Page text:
African American Religion
Joe Turner’s Come and Gone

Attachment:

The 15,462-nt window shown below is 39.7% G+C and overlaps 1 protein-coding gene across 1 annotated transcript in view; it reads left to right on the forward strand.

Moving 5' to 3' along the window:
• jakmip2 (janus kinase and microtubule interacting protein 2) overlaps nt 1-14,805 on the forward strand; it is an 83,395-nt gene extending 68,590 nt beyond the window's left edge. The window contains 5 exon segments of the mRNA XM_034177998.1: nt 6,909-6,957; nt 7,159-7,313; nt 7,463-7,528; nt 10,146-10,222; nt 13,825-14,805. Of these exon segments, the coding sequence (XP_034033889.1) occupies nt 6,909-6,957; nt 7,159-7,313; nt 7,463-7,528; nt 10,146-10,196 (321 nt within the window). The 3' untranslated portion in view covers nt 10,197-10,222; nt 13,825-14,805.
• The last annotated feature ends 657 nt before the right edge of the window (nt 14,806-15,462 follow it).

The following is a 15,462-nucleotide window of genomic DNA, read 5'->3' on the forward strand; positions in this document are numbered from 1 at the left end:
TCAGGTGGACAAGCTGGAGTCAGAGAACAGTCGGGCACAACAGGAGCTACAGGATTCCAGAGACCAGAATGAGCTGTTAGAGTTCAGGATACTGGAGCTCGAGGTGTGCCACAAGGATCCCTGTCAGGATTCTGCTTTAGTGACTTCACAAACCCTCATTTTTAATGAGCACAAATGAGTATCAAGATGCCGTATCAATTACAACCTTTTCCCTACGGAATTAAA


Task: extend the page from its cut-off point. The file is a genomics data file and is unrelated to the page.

Before Africans were brought to America during the slave trade, they had their own culture and society. They had their own language and dance. They also had their own religion. History tells us that the Europeans justified their abuse toward the Africans as helping them become more civilized because the Africans lifestyle appeared primal to them and not as developed and industrialized as theirs. What is often overlooked is that even though Africans were taken from Africa and Americanized and have been stripped of their religion, culture, language and even their name, the very essence of the African as a people did not go away. Some African American slaves rejected Christianity’s religion because they saw it as the “white man’s religion”. History tells us American Slave Masters abused the Africans by whipping them like animals and by treating them inhumane. The fact that these slave masters wanted the African American to worship their god was unacceptable for some because they could not fathom why they should worship a god who allowed people to be so badly treated. Some Africans accepted Christianity’s religion and faith by identifying with Jesus Christ, the son of God who according to the Bible was innocent of sin and yet he was beaten, bruised and crucified for the sins of the world. Some African Americans wanted to remain faithful to their heritage yet did not agree with the conjure practices. Seth Holly’s character is a good example of conforming to the economic prosperity of America which was founded by Christians. White Christians enforced Christian beliefs, values, and some practices based on the Euro American Christian interpretation of Christian text. Seth developed a kind of hatred for his own people proving that he has adopted the practices of white America in the early 1900s. “Niggers coming up here from that old backwoods… coming up here from the country carrying Bibles and guitars looking for freedom.” Seth says. “They got a rude awakening” (6). Seth signifies the African American who resents assimilation to the white American culture. But, at the same time, he too attempts to connect with his heritage by simply allowing Bynum to live in his home and bless it with his conjures rituals. Seth also participates in an African dance ritual called the Juba. Bynum’s character is introduced by practicing conjure rituals. He cuts open pigeons and spreads its blood onto him as a type of cleansing to communicate with spirits. Bynum represents the African American who chose to remain faithful to the religion of his heritage. Others who have chosen the faith of Christianity view conjure rituals as evil, witchcraft, or demonic. Some African Americans wanted to remain faithful to their heritage yet did not agree with conjure practices anymore. Loomis walks in on the juba dance and goes into a trance after dinner at the boarding house. He had a vision of skeletons emerge from a body of water. “Loomis: I done seen bones rise up out the water. Rise up and walk across the water. Bones walking on top of the water” (53). Loomis recognizes through the vision, his state of ignorance to the knowledge that will lead him to the new way of thinking. Bynum serves as a supporting character reacting to Loomis’s trance. “Bynum: They walking around here now. Mens. Just like you and me. Come right up out the water” (56). Loomis’s trance and Bynum’s interpretation of it is a turning point in the story. The skeletons coming from the bottom of the sea in Loomis’s vision represent the slave ships, the disorientation experienced by the slaves during emancipation, and the confusion of his release from Joe Turner. Both Loomis and Bynum have tapped into their ancestral religion. The difference between the two is that Bynum represents the African who never renounced his religion and Loomis...
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